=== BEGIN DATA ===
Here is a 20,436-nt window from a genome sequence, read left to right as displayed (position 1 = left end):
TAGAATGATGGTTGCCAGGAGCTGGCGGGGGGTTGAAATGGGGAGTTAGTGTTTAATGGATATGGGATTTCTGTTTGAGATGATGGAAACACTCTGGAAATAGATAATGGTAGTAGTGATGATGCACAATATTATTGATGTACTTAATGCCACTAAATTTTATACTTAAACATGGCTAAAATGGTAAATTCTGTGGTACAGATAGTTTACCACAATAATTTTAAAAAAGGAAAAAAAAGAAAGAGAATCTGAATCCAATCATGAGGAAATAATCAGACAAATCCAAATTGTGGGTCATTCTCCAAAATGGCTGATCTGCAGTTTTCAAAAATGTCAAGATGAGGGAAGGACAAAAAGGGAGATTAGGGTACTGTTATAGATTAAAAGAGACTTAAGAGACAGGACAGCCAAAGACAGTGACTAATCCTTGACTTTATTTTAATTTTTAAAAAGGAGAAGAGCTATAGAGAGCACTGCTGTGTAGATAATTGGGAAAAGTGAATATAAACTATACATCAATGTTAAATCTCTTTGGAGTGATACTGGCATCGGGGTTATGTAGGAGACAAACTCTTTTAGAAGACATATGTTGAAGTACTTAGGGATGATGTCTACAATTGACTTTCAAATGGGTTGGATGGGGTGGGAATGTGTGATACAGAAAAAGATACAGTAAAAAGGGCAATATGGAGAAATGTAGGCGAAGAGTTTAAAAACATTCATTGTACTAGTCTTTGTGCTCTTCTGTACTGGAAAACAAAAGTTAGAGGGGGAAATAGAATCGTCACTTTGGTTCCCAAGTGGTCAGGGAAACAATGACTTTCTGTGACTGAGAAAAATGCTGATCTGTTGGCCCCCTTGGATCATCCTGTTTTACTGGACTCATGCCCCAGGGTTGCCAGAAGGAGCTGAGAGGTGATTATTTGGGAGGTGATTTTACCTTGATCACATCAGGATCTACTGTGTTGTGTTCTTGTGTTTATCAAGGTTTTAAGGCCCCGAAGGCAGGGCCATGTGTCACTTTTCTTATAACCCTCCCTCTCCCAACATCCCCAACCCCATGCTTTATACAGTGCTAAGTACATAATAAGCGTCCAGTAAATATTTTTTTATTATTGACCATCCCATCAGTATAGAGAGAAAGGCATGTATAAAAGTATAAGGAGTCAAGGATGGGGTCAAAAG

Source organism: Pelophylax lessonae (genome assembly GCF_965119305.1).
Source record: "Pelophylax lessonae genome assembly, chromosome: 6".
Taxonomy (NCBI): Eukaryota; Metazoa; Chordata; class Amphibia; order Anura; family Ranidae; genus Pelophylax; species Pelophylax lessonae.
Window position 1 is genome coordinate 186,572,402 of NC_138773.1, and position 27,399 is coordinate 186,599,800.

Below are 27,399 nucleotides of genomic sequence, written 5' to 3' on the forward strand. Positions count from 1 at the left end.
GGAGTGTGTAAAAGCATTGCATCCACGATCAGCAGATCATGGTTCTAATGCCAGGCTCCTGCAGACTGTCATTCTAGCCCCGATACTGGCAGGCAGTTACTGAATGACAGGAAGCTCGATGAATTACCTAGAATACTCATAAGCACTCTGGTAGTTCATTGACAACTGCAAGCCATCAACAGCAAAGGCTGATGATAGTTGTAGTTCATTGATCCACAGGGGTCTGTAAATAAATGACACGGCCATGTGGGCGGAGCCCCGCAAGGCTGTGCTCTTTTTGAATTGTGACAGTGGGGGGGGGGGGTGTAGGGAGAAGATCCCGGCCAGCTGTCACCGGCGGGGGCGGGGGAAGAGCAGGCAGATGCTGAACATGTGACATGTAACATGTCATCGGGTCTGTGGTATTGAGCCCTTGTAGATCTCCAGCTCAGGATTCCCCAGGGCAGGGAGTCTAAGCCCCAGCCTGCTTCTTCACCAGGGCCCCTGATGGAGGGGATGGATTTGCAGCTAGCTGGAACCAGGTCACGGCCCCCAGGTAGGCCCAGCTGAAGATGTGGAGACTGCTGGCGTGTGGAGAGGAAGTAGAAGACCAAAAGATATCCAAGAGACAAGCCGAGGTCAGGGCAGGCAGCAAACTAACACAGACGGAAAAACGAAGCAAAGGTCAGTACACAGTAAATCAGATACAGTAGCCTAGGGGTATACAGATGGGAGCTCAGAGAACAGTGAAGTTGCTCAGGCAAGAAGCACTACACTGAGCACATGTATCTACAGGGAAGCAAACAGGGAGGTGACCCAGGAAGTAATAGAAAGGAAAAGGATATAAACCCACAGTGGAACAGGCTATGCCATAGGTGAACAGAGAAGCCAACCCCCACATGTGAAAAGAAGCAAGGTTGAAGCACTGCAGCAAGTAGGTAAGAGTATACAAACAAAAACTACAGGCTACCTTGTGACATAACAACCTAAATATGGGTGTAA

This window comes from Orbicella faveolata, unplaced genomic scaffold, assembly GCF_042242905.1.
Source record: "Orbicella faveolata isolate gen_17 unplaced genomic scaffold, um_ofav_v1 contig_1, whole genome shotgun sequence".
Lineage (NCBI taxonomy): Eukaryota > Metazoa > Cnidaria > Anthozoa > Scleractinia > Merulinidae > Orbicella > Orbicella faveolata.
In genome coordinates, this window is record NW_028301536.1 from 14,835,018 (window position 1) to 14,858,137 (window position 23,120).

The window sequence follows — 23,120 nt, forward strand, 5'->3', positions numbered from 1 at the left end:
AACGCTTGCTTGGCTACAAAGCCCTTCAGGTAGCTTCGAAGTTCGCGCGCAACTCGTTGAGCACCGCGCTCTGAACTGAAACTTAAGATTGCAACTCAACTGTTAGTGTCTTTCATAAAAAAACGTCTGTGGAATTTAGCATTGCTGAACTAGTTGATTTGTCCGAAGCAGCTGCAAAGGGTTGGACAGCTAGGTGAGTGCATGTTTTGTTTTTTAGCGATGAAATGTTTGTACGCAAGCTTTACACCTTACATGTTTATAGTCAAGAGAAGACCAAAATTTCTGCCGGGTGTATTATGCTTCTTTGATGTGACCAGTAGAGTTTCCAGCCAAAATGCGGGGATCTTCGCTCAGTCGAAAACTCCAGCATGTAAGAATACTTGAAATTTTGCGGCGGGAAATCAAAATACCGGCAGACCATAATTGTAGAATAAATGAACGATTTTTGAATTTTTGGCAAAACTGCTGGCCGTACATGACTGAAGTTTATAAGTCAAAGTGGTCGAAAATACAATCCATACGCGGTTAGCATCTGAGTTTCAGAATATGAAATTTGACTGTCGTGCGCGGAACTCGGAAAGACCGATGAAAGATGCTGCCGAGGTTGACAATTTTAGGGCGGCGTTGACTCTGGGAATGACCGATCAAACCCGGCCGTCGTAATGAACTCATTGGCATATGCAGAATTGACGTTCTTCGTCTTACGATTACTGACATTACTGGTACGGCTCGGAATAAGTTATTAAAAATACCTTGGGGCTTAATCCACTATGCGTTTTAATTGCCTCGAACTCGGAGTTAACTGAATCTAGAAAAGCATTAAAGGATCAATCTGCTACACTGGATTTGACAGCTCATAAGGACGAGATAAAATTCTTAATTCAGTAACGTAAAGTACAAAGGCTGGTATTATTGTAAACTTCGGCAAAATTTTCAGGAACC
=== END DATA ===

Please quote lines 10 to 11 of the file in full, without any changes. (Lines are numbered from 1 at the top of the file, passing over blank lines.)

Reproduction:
Source record: "Orbicella faveolata isolate gen_17 unplaced genomic scaffold, um_ofav_v1 contig_1, whole genome shotgun sequence".
Lineage (NCBI taxonomy): Eukaryota > Metazoa > Cnidaria > Anthozoa > Scleractinia > Merulinidae > Orbicella > Orbicella faveolata.